THE ORGAN. The organ was brought from Stogursey church in 1978 through the generosity of Mr. John White as a memorial to his wife Ellaline who died in 1976.  It was built in 1834, possibly by the firm of Flight and Robson, and in its original state could also be played as a barrel organ.  It has six stops, including an unusual sesquialtera and cornet mixture, and has been restored by Osmond's of Taunton.


THE KNEELERS. As a result of a tapestry class held in the village hall in 1969, a group of volunteers, both men and women, began work re-covering the church kneelers. No elaborate pattern was laid down, the only stipulation being that the background should be blue. Two larger kneelers were also worked, one for the Rector's stall and one for the chapel of St. Anne, and a few years later the choir kneelers were re-covered to a pre-arranged pattern worked on red. The kneelers now form a much treasured addition to the church, and reflect the dedication and skill of the 15 villagers who took part in the project.


CHURCH PLATE. The present chalice and paten, based on a medieval design, were acquired by the church in 1872, and bear the simple inscription 'Stoke St. Mary'. A silver salver was presented to the church in 1943 under the will of Miss Maud E. V. Wynter who lived in the house called Tuckers. The church still possessed its earlier plate as late as 1870. The chalice bore the inscription 'Stoke St Mary 1759 Wm Philpott John Granslade Church-Wardens', and the paten 'This Belongs to the Parish Church of Stoke St Mary 1737 Wm: Burridge, Robt: Philpott Church Wardens'. Both were evidently sold by the Revd William Lance as being unsuitable for the High Church services he introduced.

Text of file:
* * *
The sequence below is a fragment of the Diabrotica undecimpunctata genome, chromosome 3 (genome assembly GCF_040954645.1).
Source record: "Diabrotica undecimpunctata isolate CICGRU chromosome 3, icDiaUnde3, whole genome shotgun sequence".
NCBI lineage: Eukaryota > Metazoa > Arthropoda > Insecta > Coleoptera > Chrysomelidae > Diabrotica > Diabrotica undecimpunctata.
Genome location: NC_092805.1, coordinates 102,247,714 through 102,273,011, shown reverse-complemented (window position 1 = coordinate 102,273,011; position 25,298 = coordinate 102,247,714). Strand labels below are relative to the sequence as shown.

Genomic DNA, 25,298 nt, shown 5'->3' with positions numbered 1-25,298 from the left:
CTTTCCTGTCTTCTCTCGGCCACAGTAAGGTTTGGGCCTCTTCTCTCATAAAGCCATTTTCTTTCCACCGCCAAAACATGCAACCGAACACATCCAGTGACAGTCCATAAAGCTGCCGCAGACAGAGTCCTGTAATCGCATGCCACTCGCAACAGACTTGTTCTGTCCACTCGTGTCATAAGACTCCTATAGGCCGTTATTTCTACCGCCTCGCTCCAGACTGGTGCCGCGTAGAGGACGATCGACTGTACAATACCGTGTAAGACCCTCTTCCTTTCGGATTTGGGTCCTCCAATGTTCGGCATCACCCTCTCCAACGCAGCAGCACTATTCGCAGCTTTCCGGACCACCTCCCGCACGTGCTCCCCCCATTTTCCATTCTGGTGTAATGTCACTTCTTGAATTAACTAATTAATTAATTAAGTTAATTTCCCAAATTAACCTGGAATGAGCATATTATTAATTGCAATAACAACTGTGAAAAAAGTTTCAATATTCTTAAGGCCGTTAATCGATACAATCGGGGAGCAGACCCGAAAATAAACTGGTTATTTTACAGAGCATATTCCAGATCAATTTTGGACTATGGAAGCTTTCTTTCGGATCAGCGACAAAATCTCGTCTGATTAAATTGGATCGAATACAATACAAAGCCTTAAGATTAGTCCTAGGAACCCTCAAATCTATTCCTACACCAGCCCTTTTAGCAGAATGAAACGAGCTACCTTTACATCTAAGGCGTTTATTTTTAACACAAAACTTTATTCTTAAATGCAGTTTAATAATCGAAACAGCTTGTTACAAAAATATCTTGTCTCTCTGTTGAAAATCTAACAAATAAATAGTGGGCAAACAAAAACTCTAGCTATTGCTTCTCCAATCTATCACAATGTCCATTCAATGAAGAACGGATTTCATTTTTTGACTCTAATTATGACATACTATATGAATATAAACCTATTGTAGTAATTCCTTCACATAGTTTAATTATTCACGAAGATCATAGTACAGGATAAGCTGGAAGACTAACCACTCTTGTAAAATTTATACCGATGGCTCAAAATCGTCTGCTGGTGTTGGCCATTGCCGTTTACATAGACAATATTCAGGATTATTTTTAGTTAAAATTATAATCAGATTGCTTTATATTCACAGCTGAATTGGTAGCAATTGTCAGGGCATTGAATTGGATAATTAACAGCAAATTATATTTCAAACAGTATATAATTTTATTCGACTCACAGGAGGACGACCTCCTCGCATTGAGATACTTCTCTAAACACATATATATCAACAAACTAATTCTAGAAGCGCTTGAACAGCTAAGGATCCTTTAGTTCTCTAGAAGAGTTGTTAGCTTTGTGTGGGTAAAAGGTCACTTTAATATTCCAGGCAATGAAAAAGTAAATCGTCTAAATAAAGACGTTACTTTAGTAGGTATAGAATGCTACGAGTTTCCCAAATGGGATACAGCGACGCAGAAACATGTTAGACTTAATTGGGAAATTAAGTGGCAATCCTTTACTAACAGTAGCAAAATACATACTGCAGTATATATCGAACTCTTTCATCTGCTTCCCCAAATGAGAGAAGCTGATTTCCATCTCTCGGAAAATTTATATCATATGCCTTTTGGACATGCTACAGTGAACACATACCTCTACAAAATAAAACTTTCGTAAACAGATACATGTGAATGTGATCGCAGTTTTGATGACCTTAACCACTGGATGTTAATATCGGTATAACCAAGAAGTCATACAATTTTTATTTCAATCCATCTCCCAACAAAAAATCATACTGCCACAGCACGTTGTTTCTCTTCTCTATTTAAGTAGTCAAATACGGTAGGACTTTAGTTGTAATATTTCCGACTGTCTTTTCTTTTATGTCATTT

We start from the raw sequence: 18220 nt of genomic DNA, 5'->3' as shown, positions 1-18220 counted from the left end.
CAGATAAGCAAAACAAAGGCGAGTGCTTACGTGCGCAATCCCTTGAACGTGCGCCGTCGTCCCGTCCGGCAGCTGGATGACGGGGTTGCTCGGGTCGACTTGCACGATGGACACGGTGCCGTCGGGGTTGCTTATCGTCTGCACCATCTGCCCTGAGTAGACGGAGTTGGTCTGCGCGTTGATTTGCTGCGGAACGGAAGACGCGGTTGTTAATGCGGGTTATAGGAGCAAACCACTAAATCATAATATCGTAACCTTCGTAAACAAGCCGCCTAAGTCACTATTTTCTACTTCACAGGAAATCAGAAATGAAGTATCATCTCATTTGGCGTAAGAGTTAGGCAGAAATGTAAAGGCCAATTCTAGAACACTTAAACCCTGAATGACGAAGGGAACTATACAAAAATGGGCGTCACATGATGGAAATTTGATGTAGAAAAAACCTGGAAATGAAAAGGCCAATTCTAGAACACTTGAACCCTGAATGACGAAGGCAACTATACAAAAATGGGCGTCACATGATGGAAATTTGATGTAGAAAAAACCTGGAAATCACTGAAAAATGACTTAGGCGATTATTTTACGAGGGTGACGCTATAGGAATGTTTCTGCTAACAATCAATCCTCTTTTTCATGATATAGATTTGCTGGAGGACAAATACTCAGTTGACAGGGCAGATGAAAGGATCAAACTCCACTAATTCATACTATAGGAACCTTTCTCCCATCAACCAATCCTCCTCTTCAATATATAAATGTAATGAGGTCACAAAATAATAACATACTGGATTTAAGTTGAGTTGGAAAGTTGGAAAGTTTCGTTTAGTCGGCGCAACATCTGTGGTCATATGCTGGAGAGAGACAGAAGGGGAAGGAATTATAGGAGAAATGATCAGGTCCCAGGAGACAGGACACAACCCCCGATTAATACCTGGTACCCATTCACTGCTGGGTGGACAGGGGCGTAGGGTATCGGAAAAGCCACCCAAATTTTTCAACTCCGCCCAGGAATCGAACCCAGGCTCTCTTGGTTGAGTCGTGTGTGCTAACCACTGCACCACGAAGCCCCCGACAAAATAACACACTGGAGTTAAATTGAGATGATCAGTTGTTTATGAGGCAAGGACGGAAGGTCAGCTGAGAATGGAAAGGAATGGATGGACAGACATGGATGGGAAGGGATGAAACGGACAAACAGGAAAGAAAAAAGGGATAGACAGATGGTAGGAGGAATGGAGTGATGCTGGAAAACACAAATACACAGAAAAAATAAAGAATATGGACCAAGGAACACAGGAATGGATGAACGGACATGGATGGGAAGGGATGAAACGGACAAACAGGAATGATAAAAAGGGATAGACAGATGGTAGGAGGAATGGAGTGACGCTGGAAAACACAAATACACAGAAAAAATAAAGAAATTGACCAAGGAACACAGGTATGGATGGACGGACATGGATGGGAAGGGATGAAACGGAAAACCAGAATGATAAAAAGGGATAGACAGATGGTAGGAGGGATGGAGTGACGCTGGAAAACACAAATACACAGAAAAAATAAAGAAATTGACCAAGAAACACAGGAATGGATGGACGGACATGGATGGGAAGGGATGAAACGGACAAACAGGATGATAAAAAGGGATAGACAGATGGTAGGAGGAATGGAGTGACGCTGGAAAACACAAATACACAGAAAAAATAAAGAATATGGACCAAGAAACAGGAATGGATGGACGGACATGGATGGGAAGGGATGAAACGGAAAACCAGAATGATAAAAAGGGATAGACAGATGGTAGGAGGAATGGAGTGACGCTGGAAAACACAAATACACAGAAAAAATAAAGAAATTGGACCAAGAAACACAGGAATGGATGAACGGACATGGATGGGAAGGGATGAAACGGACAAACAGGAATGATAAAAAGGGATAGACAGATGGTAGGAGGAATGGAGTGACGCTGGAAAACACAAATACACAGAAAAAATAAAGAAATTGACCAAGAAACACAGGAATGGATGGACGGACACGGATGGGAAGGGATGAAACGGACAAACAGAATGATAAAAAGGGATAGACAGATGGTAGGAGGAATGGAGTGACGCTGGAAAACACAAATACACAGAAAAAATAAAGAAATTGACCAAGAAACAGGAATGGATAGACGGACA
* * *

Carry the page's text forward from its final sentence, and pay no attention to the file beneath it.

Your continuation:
THE BELLS. The church has a ring of five bells of which the oldest is the third. It was cast during the sixteenth century by Roger Semson of Ash Priors and is one of his well- known 'alphabet bells', bearing the letters A to N set upside down and backwards. The tenor, by William Purdie, is date c1657 and bears the names of the churchwardens William Torrey and Mary Proppter [Procter], The fourth was cast in 1779 by Thomas Pyke of Bridgwater when John Hooper was churchwarden, and the second in 1829 by John Kingston of Bridgwater when the wardens were John Tamlin of Broughton and Samuel Stodgel1 of Stoke Castle. The treble is a stock bell by Taylor's of Loughborough and was added to the tower in 1923.


OTHER MEMORIALS. The oldest memorial the church contains is the grave-slab of William Doble (d. 1687), now largely hidden beneath the Victorian pulpit. He was Stoke St. Mary's chief landowner, and a leader of the nonconformists in the years before the Monmouth Rebellion. His descendants, the quarrel­some Burridges, are buried in a vault nearby, a brass tablet on the chancel wall recording their names.

The stained glass window by the pulpit commemorates Elizabett Harman who died in 1898. Her father, Charles Harman of Stok; St. Mary and Ruishton, became rich as the licensee of several London pubs, while his brother Henry remained at Stoke as tenant of Higher Broughton Farm. The family graves are in the churchyard.

The fine processional cross was originally given to Bathpool Church in memory of Gordon Parsons who died on active service in Italy in 1944. His brother, Mr. Dennis Parsons, arranged for the cross to be moved to Stoke St. Mary when the church at Bathpool closed.

Other valued gifts to the church include the splendid chair in the sanctuary presented in 1952 by Mrs. Hilda Loxton of Greenway Farm in memory of her parents James and Julia Barrington. The chair was made in the village, as were the two prie-dieu stools, one given by Mrs. Sessions Hodge, the other by Mrs. Loxton. The churchwarden’s staves were pre­sented by Mrs. Betty Stevens in memory of her husband the Revd Arthur Stevens, rector from 1967 to 1973.